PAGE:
So far, every country we have visited and cooked recipes from, I was either familiar with or already cooked similar cuisine weekly. That being said I have tried very hard to be as authentic as I can be. Some ingredients are not easily obtained and substitutions are in order but aside from that- I follow the recipe to the T and do not improvise. I want to taste the flavors the way they would be enjoyed in a specific country not the way I would change it to appease our American palettes.
When it came time to cook for Zimbabwe I had no idea where to start. Thankfully they have a national dish and that is the side dish to end all side dishes- sadza. It is a cornmeal porridge of sorts, but is thick enough that it can be shaped before it is served. Much like grits in the American south, sadza is slowly cooked on the stove with multiple steps and constant or at least frequent stirring.
I could not find the straight corn meal that the recipe called for and the corn meal I used had some additives that messed with the chemistry and my sadza was done far too quickly with half the ingredients not yet added. I tried my best to space it out but in the end I question if I made sadza at all.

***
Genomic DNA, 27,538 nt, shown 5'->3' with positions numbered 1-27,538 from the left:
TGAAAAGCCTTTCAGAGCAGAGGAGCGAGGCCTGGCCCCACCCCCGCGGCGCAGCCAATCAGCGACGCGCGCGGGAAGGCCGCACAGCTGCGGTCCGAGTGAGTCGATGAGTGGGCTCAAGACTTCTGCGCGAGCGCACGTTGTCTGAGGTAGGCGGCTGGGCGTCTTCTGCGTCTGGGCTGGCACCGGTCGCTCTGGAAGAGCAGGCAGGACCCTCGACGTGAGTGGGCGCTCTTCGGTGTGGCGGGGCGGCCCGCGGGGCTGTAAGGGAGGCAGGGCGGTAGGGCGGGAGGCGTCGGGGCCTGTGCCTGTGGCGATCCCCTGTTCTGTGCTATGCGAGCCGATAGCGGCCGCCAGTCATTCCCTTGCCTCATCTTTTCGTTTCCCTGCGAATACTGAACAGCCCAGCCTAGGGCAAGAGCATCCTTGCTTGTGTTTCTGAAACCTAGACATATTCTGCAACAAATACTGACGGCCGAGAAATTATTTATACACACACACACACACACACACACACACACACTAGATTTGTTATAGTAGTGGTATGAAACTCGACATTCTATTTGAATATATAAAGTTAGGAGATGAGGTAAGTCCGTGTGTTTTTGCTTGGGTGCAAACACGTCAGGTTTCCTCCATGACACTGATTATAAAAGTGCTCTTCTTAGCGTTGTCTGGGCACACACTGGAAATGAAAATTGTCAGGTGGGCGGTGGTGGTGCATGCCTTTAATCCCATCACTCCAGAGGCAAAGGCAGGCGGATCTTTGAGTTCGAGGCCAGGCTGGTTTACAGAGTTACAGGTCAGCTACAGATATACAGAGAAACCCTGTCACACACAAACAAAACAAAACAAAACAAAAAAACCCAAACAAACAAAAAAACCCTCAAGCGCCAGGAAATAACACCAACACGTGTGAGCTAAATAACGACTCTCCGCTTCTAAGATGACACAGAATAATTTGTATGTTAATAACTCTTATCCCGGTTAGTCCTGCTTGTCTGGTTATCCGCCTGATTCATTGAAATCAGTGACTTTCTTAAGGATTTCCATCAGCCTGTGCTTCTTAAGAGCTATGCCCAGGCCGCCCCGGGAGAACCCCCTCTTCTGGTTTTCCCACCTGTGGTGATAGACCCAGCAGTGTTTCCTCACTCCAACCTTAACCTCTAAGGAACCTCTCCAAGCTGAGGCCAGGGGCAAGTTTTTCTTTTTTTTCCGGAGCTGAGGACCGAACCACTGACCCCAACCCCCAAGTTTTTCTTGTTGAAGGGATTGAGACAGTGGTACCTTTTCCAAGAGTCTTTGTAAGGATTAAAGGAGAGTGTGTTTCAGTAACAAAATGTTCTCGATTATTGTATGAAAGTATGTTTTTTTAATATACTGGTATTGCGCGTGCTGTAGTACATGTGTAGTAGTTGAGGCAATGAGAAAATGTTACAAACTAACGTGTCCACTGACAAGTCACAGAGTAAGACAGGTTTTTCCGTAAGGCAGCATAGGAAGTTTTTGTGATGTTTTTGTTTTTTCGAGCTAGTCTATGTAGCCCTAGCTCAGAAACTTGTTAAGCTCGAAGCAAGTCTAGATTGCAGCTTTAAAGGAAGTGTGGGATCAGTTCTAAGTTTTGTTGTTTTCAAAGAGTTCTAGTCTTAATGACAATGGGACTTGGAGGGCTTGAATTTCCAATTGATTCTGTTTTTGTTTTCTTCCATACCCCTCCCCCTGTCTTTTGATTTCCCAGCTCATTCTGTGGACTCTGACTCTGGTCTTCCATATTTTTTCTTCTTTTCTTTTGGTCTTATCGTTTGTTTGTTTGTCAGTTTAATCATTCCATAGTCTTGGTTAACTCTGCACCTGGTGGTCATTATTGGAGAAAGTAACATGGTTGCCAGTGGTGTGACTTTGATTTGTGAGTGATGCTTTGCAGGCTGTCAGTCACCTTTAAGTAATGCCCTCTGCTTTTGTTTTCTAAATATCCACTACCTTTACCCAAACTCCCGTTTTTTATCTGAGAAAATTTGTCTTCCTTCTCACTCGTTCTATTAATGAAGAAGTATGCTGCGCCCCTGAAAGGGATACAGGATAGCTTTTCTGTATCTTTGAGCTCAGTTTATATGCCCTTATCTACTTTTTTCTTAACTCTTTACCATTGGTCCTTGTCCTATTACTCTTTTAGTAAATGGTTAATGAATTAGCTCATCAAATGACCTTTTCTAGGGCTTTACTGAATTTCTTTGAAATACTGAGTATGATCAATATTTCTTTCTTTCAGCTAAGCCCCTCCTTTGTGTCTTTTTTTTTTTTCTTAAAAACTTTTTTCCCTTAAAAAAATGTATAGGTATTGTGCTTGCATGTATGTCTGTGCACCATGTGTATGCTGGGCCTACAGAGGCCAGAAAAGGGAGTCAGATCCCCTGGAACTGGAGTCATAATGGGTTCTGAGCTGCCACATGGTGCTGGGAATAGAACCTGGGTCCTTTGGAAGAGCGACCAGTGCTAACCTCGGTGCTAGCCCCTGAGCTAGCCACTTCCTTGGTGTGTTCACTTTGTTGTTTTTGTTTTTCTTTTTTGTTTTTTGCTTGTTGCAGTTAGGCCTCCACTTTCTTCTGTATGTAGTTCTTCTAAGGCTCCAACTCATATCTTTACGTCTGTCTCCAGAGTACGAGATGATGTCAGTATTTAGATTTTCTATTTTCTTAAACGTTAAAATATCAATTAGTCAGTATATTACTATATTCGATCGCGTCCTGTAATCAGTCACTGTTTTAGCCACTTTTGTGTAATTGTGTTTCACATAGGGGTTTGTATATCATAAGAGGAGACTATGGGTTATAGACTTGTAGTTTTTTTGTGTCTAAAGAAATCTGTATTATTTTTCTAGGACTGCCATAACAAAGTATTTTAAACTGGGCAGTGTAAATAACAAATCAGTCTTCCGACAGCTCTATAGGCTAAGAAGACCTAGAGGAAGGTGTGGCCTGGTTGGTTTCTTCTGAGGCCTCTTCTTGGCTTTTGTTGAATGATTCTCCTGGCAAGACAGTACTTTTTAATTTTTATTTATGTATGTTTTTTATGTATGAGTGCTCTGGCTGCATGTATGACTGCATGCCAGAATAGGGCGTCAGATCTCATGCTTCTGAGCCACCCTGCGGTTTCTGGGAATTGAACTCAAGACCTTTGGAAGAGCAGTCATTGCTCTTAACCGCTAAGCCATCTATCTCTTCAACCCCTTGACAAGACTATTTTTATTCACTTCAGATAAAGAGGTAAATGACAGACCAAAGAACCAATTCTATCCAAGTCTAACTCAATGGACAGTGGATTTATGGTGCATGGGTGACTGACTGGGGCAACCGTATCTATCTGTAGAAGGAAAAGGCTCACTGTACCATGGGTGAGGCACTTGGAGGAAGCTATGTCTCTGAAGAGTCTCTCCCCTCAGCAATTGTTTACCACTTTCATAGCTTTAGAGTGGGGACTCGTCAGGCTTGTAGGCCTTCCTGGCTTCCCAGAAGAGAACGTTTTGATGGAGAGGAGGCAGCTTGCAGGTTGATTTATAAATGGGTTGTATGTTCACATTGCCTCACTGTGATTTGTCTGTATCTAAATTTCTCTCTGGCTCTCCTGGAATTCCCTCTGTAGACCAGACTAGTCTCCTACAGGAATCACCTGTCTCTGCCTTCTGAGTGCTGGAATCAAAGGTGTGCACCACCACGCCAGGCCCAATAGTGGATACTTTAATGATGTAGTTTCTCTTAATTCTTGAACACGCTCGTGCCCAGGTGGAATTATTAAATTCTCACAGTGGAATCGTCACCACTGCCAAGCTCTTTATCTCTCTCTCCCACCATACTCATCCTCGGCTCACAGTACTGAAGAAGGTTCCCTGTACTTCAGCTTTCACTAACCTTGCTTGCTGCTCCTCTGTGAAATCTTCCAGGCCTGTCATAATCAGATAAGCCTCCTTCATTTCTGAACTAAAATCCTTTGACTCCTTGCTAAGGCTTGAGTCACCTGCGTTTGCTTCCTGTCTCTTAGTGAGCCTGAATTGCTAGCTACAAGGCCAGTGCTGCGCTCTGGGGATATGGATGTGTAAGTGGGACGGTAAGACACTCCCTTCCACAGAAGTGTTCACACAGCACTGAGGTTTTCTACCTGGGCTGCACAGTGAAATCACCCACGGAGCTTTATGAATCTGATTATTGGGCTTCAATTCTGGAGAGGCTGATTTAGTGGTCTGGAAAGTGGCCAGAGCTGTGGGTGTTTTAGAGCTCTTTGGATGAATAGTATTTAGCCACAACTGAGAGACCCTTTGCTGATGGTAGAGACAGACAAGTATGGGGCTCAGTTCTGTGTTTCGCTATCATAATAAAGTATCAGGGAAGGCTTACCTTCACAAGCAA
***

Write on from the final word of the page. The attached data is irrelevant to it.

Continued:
What I made was tasty but I think my substitute ingredient messed it up. You can find the recipe that I followed here: https://www.instructables.com/HOW-TO-MAKE-SADZA-A-DELICIOUS-AFRICAN-CORNMEAL-FRO/
Along with the sadza we had nyama or beef stew. The recipe is from a Zimbabwean blogger and it was so easy to make! The flavor was subtle but really good, my husband thought it was bland but I didn’t think so. It is big hunks of meat with vegetables a sauce, whats not delicious about that?! It was excellently paired with sadza, which soaked up all the yumminess, and you can find the recipe for nyama that I used here: https://www.196flavors.com/zimbabwe-beef-stew-nyama/
For dessert we enjoyed some sweet potato cookies or mbatata. Martin LOVED these cookies! So much more than I expected, but then again its no wonder they are tasty- sweet potato and lemon? I mean come on!
This recipe comes from our old standby “Global Feast” cookbook and as always it was easy to follow and very yummy to eat!
I loved having a taste of Zimbabwe, and I know some mbatata will be made again soon!